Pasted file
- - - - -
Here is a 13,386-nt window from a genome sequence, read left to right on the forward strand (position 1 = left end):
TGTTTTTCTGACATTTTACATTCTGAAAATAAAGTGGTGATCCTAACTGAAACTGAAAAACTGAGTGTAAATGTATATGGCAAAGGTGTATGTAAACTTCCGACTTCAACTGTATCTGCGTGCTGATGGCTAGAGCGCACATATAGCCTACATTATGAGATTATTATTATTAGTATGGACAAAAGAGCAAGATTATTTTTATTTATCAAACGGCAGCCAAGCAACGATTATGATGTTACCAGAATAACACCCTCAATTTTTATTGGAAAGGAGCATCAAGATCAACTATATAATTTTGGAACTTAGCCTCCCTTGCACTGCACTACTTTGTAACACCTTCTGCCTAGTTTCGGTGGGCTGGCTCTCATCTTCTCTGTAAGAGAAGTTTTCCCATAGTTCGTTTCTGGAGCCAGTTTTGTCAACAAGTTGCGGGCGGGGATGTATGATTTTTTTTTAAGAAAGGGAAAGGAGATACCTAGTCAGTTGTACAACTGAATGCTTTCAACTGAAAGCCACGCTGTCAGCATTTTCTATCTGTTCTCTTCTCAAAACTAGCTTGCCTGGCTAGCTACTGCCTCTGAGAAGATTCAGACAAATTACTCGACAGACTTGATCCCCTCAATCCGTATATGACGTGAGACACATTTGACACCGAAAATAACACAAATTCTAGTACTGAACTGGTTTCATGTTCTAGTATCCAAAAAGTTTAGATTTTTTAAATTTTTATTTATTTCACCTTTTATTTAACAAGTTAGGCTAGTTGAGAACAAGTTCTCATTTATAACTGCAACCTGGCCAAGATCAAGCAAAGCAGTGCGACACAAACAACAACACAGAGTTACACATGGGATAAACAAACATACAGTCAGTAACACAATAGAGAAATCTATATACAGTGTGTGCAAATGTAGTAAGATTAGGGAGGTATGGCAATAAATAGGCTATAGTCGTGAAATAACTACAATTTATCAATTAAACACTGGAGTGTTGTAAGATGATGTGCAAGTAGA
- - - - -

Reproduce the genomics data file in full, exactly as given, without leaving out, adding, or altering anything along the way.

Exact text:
Here is a 13,386-nt window from a genome sequence, read left to right on the forward strand (position 1 = left end):
TGTTTTTCTGACATTTTACATTCTGAAAATAAAGTGGTGATCCTAACTGAAACTGAAAAACTGAGTGTAAATGTATATGGCAAAGGTGTATGTAAACTTCCGACTTCAACTGTATCTGCGTGCTGATGGCTAGAGCGCACATATAGCCTACATTATGAGATTATTATTATTAGTATGGACAAAAGAGCAAGATTATTTTTATTTATCAAACGGCAGCCAAGCAACGATTATGATGTTACCAGAATAACACCCTCAATTTTTATTGGAAAGGAGCATCAAGATCAACTATATAATTTTGGAACTTAGCCTCCCTTGCACTGCACTACTTTGTAACACCTTCTGCCTAGTTTCGGTGGGCTGGCTCTCATCTTCTCTGTAAGAGAAGTTTTCCCATAGTTCGTTTCTGGAGCCAGTTTTGTCAACAAGTTGCGGGCGGGGATGTATGATTTTTTTTTAAGAAAGGGAAAGGAGATACCTAGTCAGTTGTACAACTGAATGCTTTCAACTGAAAGCCACGCTGTCAGCATTTTCTATCTGTTCTCTTCTCAAAACTAGCTTGCCTGGCTAGCTACTGCCTCTGAGAAGATTCAGACAAATTACTCGACAGACTTGATCCCCTCAATCCGTATATGACGTGAGACACATTTGACACCGAAAATAACACAAATTCTAGTACTGAACTGGTTTCATGTTCTAGTATCCAAAAAGTTTAGATTTTTTAAATTTTTATTTATTTCACCTTTTATTTAACAAGTTAGGCTAGTTGAGAACAAGTTCTCATTTATAACTGCAACCTGGCCAAGATCAAGCAAAGCAGTGCGACACAAACAACAACACAGAGTTACACATGGGATAAACAAACATACAGTCAGTAACACAATAGAGAAATCTATATACAGTGTGTGCAAATGTAGTAAGATTAGGGAGGTATGGCAATAAATAGGCTATAGTCGTGAAATAACTACAATTTATCAATTAAACACTGGAGTGTTGTAAGATGATGTGCAAGTAGA